The most important thing to understand about Andrey Zvyagintsev’s latest film, Loveless, is that it is a critical work made under unfree conditions. The subtleties of the contemporary system of social, political, and artistic control in Russia are not an area in which I have expertise; nor, frankly, am I an expert on the working of such systems in general. I’ll leave political science and sociology for the relevant “-ists,” but as a critic of the arts, to neglect this fact would be irresponsible. To interpret this fact, however, is just as difficult, for a number of complex and interwoven reasons.
All this is to say that we should be cautious in both interpreting and meta-interpreting Loveless. That caution is tricky, however, because Loveless appears to be screamingly obvious in its intent and workings. That obviousness is surprising, and itself invites further inquiry into what it is and what it’s about, inquiry that the film seems to anticipate in its focus on in-between moments, moments of transit and approach. Obviousness is, in this case, far from synonymous with unintelligent, uninsightful, or unengaging. In fact, it is unusually intriguing in this case, even as Loveless itself otherwise lacks much of the dimensionality on-screen that usually compels viewers.
Loveless is about the dissolving marriage of Muscovites Zhenya (Maryana Spivak) and Boris (Aleksey Rozin). Each are absorbed with their own superficial tribulations – Zhenya her appearance and social media presence, Boris his job – and their new lovers, and neither is engaged with son Alexey (Matvey Novikov). That’s why it takes them days to even notice that Alexey has gone missing, and when they start a frantic effort to find him, they find that there is little help on offer from the sclerotic institutions that surround them.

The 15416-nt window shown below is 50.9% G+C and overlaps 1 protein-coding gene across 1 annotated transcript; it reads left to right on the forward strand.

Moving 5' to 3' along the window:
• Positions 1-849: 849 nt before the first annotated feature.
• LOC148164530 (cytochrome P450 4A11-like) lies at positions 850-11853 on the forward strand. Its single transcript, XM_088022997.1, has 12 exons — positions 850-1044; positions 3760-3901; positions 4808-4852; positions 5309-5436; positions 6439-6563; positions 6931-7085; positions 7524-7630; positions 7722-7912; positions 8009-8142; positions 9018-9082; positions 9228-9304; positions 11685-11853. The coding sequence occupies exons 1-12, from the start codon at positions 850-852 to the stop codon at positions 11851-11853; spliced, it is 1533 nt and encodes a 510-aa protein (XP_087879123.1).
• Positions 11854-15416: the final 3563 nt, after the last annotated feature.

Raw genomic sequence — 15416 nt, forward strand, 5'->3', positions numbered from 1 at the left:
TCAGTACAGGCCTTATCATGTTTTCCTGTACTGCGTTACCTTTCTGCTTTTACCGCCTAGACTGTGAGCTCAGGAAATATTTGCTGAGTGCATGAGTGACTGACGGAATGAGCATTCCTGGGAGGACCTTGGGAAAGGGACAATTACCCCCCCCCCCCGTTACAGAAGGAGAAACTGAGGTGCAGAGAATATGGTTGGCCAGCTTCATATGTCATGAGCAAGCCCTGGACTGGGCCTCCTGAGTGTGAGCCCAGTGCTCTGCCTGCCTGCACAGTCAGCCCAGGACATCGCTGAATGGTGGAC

Loveless is an odd sort of period piece, the kind that doesn’t care about getting details right. Instead, it’s set in the recent past to make a particular point, to trace a particular sociopolitical arc. It’s timings – Alexey is born the year Russia’s current president was first elected and vanishes the year he was elected to his third term – seem eerily echoed by the timing of its American release. If you do some quick googling about Zvyagintsev, you’ll see that he is far from shy in both his statements and his work in where he’s coming from, and Loveless (funded without any support from the usual state arts organs) seems no exception.
The trouble with Loveless is that it’s more or less a big allegory, and as allegory, it is as blunt as a hammer, right through its conclusion which is literally a person wearing a jumpsuit that says “RUSSIA” as they run on a treadmill in a winter snow. It’s also, however, thin on character and narrative – it often fails (if that was its intent) to find the sweet spot where compelling story can fit with the kind of metaphor and symbolism it wants to traffic in. Long stretches of the film – long entries and exits, repeated gestures, scenes of conversation and engagement that unspool for far longer than they would be in a more conventional narrative film – exist to support that allegorical structure and its many symbolic tokens, but lack both the storytelling and cinematic juice to hold a viewer’s interest. It works best as an illustrative work about what it’s about; it’s smart, and it’s insightful, and it’s admirable. It’s just not very watchable.